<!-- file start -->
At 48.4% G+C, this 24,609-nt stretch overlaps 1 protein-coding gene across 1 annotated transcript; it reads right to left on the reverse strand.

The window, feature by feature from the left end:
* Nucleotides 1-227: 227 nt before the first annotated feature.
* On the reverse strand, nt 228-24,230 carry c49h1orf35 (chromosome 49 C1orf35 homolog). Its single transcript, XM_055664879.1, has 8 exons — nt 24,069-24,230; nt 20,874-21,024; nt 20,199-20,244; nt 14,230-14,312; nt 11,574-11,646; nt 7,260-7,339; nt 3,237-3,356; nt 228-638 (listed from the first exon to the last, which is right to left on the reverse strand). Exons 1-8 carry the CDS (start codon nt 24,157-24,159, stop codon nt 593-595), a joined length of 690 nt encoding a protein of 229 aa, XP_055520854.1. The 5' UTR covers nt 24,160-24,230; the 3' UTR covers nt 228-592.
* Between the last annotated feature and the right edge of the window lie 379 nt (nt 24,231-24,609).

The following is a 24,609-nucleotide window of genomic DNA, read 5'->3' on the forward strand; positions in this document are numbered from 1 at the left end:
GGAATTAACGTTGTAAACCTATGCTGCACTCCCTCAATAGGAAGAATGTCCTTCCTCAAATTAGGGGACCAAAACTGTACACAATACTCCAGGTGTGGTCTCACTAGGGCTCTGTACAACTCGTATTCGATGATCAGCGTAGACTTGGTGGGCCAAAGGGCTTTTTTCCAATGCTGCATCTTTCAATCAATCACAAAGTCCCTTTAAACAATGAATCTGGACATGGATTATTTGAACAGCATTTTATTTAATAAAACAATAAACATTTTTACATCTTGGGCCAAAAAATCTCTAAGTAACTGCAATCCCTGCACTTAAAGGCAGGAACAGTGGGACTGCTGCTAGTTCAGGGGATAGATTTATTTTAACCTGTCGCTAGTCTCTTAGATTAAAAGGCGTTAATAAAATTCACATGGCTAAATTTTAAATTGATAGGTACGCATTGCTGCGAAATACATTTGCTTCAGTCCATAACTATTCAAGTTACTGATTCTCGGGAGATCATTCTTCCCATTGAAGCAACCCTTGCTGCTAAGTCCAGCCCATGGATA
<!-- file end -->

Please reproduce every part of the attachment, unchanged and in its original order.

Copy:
At 48.4% G+C, this 24,609-nt stretch overlaps 1 protein-coding gene across 1 annotated transcript; it reads right to left on the reverse strand.

The window, feature by feature from the left end:
* Nucleotides 1-227: 227 nt before the first annotated feature.
* On the reverse strand, nt 228-24,230 carry c49h1orf35 (chromosome 49 C1orf35 homolog). Its single transcript, XM_055664879.1, has 8 exons — nt 24,069-24,230; nt 20,874-21,024; nt 20,199-20,244; nt 14,230-14,312; nt 11,574-11,646; nt 7,260-7,339; nt 3,237-3,356; nt 228-638 (listed from the first exon to the last, which is right to left on the reverse strand). Exons 1-8 carry the CDS (start codon nt 24,157-24,159, stop codon nt 593-595), a joined length of 690 nt encoding a protein of 229 aa, XP_055520854.1. The 5' UTR covers nt 24,160-24,230; the 3' UTR covers nt 228-592.
* Between the last annotated feature and the right edge of the window lie 379 nt (nt 24,231-24,609).

The following is a 24,609-nucleotide window of genomic DNA, read 5'->3' on the forward strand; positions in this document are numbered from 1 at the left end:
GGAATTAACGTTGTAAACCTATGCTGCACTCCCTCAATAGGAAGAATGTCCTTCCTCAAATTAGGGGACCAAAACTGTACACAATACTCCAGGTGTGGTCTCACTAGGGCTCTGTACAACTCGTATTCGATGATCAGCGTAGACTTGGTGGGCCAAAGGGCTTTTTTCCAATGCTGCATCTTTCAATCAATCACAAAGTCCCTTTAAACAATGAATCTGGACATGGATTATTTGAACAGCATTTTATTTAATAAAACAATAAACATTTTTACATCTTGGGCCAAAAAATCTCTAAGTAACTGCAATCCCTGCACTTAAAGGCAGGAACAGTGGGACTGCTGCTAGTTCAGGGGATAGATTTATTTTAACCTGTCGCTAGTCTCTTAGATTAAAAGGCGTTAATAAAATTCACATGGCTAAATTTTAAATTGATAGGTACGCATTGCTGCGAAATACATTTGCTTCAGTCCATAACTATTCAAGTTACTGATTCTCGGGAGATCATTCTTCCCATTGAAGCAACCCTTGCTGCTAAGTCCAGCCCATGGATA